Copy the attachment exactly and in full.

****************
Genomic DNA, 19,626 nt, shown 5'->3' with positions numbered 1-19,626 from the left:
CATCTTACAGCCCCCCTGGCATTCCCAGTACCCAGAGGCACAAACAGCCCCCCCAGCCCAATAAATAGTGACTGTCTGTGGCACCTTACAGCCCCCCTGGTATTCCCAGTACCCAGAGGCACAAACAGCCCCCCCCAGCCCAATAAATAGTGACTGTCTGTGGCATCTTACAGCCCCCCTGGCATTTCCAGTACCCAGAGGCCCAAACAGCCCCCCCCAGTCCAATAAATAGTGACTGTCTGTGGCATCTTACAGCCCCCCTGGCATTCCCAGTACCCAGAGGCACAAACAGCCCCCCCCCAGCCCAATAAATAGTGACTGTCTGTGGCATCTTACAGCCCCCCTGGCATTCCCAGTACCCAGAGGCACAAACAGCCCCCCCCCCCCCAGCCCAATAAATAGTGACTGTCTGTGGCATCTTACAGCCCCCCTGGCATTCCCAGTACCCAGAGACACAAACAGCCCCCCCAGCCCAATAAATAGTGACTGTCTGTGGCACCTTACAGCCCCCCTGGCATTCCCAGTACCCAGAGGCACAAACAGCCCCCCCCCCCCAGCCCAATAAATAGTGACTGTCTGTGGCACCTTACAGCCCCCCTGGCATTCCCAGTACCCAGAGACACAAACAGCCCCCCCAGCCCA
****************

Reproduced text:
Genomic DNA, 19,626 nt, shown 5'->3' with positions numbered 1-19,626 from the left:
CATCTTACAGCCCCCCTGGCATTCCCAGTACCCAGAGGCACAAACAGCCCCCCCAGCCCAATAAATAGTGACTGTCTGTGGCACCTTACAGCCCCCCTGGTATTCCCAGTACCCAGAGGCACAAACAGCCCCCCCCAGCCCAATAAATAGTGACTGTCTGTGGCATCTTACAGCCCCCCTGGCATTTCCAGTACCCAGAGGCCCAAACAGCCCCCCCCAGTCCAATAAATAGTGACTGTCTGTGGCATCTTACAGCCCCCCTGGCATTCCCAGTACCCAGAGGCACAAACAGCCCCCCCCCAGCCCAATAAATAGTGACTGTCTGTGGCATCTTACAGCCCCCCTGGCATTCCCAGTACCCAGAGGCACAAACAGCCCCCCCCCCCCCAGCCCAATAAATAGTGACTGTCTGTGGCATCTTACAGCCCCCCTGGCATTCCCAGTACCCAGAGACACAAACAGCCCCCCCAGCCCAATAAATAGTGACTGTCTGTGGCACCTTACAGCCCCCCTGGCATTCCCAGTACCCAGAGGCACAAACAGCCCCCCCCCCCCAGCCCAATAAATAGTGACTGTCTGTGGCACCTTACAGCCCCCCTGGCATTCCCAGTACCCAGAGACACAAACAGCCCCCCCAGCCCA